Jay: Yeah, there are four of us. Two of us, me and one other guy we had never done anything of that size. So, we started looking together. We had like-minded interests. We were connected by a mutual realtor. He was working with a realtor. I was working with the same guy and that realtor had the wherewithal to say, “Hey, you guys are saying the same thing. I think you guys should meet.”

So, we went and had some cervezas and ate some Mexican food and just talked. And from there we said, “Alright, let’s go, let’s go start looking. Let’s see what we can find.” And we found a deal, put our deal packages together. And we started talking to some guys that are in the local area here in Pensacola that we knew had some experience with this type of asset class. And we approached them a couple of different ways.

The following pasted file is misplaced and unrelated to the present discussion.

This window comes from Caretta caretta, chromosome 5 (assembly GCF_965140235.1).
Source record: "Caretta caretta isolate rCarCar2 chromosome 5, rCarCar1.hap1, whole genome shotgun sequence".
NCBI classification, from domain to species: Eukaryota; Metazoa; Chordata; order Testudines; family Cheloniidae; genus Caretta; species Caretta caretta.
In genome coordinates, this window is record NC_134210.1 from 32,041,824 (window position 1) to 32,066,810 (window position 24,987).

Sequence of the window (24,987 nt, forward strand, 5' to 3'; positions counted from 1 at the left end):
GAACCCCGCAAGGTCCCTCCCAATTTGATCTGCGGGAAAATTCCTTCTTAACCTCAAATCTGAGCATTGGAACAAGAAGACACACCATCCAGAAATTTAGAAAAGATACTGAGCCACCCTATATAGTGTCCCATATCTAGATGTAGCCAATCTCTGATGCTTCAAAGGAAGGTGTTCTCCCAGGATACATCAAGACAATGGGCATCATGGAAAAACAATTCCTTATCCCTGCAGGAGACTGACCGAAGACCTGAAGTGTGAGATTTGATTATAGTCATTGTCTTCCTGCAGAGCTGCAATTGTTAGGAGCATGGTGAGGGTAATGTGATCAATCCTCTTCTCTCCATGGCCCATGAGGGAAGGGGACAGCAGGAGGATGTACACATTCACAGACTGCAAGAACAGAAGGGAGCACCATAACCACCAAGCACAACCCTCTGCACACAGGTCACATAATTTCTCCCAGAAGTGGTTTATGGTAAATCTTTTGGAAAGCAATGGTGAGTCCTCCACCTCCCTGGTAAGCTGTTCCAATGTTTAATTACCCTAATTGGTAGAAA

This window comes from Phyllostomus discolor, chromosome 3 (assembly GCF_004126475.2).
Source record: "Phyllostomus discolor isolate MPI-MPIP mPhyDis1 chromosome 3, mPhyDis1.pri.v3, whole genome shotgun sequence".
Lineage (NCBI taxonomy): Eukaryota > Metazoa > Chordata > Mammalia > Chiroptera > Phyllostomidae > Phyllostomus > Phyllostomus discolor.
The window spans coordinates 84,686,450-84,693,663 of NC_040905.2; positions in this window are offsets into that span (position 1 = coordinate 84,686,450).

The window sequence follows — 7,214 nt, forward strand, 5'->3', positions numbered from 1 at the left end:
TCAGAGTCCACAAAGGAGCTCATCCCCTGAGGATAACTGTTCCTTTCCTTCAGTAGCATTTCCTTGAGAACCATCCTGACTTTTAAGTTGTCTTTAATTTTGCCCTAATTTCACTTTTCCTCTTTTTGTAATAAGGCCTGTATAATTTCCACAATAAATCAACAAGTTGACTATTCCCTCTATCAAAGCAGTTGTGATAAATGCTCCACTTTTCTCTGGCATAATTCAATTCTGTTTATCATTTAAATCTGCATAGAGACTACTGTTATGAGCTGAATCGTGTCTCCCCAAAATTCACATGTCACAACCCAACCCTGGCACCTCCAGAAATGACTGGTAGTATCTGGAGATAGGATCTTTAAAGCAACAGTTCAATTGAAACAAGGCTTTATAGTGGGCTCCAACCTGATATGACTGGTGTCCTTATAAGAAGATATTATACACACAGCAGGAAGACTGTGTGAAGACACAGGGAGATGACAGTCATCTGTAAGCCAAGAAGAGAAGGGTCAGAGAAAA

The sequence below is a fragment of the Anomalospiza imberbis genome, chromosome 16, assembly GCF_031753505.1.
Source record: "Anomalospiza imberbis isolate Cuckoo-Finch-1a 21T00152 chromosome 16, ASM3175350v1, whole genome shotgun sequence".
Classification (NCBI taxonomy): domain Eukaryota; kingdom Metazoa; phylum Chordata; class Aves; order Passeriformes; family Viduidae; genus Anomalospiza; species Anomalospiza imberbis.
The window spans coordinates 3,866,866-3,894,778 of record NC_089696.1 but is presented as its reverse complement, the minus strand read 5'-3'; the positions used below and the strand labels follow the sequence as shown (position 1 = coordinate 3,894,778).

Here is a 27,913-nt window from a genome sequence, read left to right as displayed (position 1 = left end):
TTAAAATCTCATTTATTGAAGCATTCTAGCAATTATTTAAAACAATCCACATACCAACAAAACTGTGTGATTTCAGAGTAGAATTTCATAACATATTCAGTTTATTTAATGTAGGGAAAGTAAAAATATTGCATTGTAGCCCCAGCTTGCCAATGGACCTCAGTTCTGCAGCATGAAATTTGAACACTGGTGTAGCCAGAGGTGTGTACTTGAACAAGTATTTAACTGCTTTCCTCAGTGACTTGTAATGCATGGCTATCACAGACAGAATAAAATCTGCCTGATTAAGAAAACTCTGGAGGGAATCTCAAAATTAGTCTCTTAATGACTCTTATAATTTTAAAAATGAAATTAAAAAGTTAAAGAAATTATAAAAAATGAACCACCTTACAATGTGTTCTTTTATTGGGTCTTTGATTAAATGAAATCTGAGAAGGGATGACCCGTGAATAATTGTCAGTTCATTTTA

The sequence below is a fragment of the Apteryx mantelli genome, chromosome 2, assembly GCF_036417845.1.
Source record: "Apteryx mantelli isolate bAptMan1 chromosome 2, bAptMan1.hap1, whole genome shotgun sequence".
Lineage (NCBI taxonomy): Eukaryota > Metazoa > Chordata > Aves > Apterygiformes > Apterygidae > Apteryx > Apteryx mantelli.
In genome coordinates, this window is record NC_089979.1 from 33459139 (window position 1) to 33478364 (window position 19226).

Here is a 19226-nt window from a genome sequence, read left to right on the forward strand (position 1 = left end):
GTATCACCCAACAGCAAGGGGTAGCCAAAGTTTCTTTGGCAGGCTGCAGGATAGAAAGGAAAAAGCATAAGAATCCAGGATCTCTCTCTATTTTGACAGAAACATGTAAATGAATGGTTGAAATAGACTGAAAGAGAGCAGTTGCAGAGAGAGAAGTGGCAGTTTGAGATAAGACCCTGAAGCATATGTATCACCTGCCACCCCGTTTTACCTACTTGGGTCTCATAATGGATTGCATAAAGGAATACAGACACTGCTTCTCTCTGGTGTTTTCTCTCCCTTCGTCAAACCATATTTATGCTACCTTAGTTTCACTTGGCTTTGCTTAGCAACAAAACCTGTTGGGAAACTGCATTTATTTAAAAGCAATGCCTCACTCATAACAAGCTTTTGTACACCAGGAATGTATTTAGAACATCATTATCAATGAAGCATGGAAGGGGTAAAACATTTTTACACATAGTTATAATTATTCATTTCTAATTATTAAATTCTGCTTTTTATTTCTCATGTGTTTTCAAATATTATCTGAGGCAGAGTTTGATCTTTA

They finally said yes and helped us raise money and close the deal. And matter of fact, it’s like we’re running a relay race as we’re now three years into this and it seems like you’re one, I had the baton and running with it and then we’ve pass it off to another guy and he’s running with it now. But the property is now stabilized as cash flowing very well.

Mark: Great. And you said it’s in Pensacola?

Jay: This one’s actually in Mobile, which is about an hour 30 from Pensacola, Alabama.

Mark: It’s in Alabama?

Jay: Across the state.

Mark: Okay. And have you stayed with those partners?

Jay: Yeah. I’m a limited partner on two other properties.

Mark: Okay.

Jay: One it’s 172 units in Greenville, South Carolina. The third one is 109 units in Waxahatchee, Texas, which is just South of Dallas.

Mark: Are you completely passive?

Jay: Yeah. And those two deals Waxahatchee in Greenville. I’m completely passive. I gave him my money and every month or every quarter or depending on the distribution, I just money shows up in my bank account. It is freaking amazing.